|"In the very first sentence of the Communications Act, Congress directs the Federal Communications Commission to help make communications services available to 'all the people of the United States … without discrimination on the basis of race, color, religion, national origin, or sex.' This language is not new. But it is time to address it with new urgency." – FCC Chairwoman Jessica Rosenworcel|
Everyone, regardless of where they live and who they are, needs access to robust high speed broadband services for 21st century success. Where broadband networks get built shouldn’t be determined by the income, race, ethnicity, or religion of the communities they will serve. To promote equal access, the Infrastructure Investment and Jobs Act requires the FCC to create rules and policies to address digital discrimination and redlining.
Chairwoman Jessica Rosenworcel has announced the formation of a cross-agency Task Force to Prevent Digital Discrimination that will focus on creating rules and policies to combat digital discrimination and to promote equal access to broadband throughout the U.S., regardless of zip code, income level, ethnicity, race, religion, or national origin.
Congress also directed the FCC to develop model policies and best practices state and local governments could adopt to help prevent digital discrimination in their communities. The Task Force will also oversee this important work. Additionally, Congress has asked the FCC to review its consumer complaint process. The Task Force will also be working to improve the way the agency seeks feedback from consumers who may be facing digital discrimination in their communities.
At the FCC's March 16, 2022 Open Meeting, the Commission approved a Notice of Inquiry to start a proceeding (GN Docket No. 22-69) on these initiatives, which must be completed by November 2023 as directed by Congress in the Infrastructure Investment and Jobs Act.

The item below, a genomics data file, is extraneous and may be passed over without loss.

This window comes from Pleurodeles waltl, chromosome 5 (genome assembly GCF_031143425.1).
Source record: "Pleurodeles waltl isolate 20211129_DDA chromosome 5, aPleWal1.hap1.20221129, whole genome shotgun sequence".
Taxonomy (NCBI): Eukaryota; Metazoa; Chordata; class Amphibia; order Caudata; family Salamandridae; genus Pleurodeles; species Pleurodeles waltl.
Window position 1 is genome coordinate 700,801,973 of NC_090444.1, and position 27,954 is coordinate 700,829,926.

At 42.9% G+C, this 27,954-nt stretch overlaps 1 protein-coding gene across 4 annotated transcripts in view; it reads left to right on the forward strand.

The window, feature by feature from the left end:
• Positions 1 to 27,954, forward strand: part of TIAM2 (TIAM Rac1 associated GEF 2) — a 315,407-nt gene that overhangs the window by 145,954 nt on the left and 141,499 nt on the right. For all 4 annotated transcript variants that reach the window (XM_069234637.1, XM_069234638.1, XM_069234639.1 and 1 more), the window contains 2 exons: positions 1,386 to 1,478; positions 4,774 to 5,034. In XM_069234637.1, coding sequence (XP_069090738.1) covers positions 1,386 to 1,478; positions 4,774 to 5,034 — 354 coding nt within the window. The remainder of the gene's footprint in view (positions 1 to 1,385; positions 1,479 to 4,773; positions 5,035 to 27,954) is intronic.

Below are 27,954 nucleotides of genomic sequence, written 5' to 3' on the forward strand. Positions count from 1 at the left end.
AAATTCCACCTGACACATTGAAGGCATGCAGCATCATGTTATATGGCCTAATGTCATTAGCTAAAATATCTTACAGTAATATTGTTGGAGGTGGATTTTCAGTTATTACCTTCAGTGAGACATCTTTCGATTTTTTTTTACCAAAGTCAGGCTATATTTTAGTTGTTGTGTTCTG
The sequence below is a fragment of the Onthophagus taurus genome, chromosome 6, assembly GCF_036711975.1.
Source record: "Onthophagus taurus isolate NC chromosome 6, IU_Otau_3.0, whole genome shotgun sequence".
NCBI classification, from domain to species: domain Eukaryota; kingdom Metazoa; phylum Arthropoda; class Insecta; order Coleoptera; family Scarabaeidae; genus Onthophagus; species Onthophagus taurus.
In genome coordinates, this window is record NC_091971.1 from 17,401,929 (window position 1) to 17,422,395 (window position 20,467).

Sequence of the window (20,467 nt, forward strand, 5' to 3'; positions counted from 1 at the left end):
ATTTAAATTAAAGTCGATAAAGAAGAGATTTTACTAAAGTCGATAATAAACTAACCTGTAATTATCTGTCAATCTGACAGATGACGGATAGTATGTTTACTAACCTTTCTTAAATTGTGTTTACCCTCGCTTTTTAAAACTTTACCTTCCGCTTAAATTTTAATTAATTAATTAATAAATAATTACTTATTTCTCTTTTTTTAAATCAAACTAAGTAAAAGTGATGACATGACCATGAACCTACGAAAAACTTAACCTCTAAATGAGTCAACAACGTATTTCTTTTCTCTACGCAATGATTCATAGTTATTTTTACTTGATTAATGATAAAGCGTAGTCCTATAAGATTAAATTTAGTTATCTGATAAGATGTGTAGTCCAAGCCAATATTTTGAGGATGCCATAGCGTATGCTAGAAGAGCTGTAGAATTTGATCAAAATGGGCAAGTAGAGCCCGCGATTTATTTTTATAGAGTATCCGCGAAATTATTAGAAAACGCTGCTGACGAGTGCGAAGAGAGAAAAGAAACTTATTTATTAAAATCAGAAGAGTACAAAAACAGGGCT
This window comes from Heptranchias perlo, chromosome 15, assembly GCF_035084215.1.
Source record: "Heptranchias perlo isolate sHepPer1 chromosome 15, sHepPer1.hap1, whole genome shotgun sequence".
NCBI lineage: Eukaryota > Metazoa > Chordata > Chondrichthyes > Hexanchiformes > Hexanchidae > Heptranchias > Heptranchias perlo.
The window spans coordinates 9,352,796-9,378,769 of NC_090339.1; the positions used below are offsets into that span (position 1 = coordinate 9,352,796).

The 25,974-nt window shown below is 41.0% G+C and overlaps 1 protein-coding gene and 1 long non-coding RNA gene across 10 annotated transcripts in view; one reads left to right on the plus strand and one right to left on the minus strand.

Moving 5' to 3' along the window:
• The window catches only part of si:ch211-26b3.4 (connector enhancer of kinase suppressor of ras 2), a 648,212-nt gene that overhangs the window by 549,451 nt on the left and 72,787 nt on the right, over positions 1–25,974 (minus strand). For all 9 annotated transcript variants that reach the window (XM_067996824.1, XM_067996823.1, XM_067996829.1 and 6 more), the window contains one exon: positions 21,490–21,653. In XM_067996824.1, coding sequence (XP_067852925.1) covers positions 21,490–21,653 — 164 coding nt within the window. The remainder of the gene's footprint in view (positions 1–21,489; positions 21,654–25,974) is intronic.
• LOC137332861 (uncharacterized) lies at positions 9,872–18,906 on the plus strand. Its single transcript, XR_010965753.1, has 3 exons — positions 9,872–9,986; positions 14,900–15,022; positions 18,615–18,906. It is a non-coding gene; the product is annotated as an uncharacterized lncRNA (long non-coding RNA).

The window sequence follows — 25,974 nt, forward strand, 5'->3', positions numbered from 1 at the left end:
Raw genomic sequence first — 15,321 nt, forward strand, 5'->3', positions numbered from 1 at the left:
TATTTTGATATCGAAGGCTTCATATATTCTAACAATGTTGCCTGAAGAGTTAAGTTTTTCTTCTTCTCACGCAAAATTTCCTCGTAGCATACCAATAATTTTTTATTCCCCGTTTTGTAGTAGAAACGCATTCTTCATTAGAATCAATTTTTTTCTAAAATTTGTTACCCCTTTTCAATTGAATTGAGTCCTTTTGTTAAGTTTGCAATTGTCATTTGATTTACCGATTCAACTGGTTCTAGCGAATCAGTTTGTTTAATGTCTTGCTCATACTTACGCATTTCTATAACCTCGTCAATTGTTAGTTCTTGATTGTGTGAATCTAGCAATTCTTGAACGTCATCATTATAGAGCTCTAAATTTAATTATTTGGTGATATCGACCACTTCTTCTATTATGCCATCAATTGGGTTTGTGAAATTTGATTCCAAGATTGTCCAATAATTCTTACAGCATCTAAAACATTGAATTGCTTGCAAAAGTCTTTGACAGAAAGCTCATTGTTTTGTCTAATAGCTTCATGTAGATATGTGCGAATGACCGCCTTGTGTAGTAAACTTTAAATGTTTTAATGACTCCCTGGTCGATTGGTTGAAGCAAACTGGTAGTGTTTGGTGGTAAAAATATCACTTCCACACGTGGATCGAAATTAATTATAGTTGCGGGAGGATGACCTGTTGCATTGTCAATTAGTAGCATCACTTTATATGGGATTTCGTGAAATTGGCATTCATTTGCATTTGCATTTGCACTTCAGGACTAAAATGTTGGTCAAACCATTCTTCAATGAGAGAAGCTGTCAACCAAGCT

The Leadership Team
D'wana Terry continues to serve as Acting Special Advisor to Chairwoman Rosenworcel, where she advises the Chairwoman on work the agency can do to identify and redress inequities in the FCC's policies and programs, and Acting Director of the FCC's Office of Workplace Diversity. The Office of Workplace Diversity develops, coordinates, evaluates, and recommends to the Commission policies, programs, and practices that foster a diverse workforce, and promotes and ensures equal employment opportunity (EEO) for all employees and applicants regardless of race, color, sex, national origin, religion, age, disability, or sexual preference. In addition, D’wana has held several senior leadership positions in the Wireline Competition Bureau, the Wireless Telecommunications Bureau, and the Consumer and Governmental Affairs Bureau.
D'wana received her J.D. degree from the University of Virginia School of Law and her B.A. degree with a major in International Affairs and Mathematics from Lafayette College.
Sanford S. Williams joins the Task Force from the Office of the Chairwoman, whom he advises on work the agency can do to identify and expand opportunities for communities that have been historically underserved while also serving as a Deputy Managing Director of the FCC. Sanford has worked in various roles at the FCC since 1999. He also worked as an attorney for Womble, Carlyle, Sandridge & Rice and currently teaches at UCLA School of Law. Sanford serves as a member of the Federal Communications Bar Association Executive Committee.
At the age of 15, Sanford enrolled at Cornell University, where he earned an undergraduate degree in operations research and industrial engineering and a Master’s in Business Administration from the Johnson School of Management. He earned his law degree from the University of Virginia School of Law where he was a member of the Virginia Law Review.
Alejandro Roark is Chief of the Consumer and Governmental Affairs Bureau (CGB) which develops and implements the commission’s consumer policies, including disability access. CGB serves as the public face of the commission through outreach and education, is responsible for responding to consumer inquiries and complaints, and maintains collaborative partnerships with state, local and Tribal governments. Prior to joining the FCC, Alejandro led a CEO roundtable of national Latino civil rights organizations working in partnership to promote access, adoption, and the full utilization of technology and telecommunications resources by the Latino community across the United States.
Alejandro received his Master's in Public Administration with a focus on applied politics, and his B.A. degree in Interdisciplinary Studies: Communication, Legal Institutions, Economics, and Government from American University.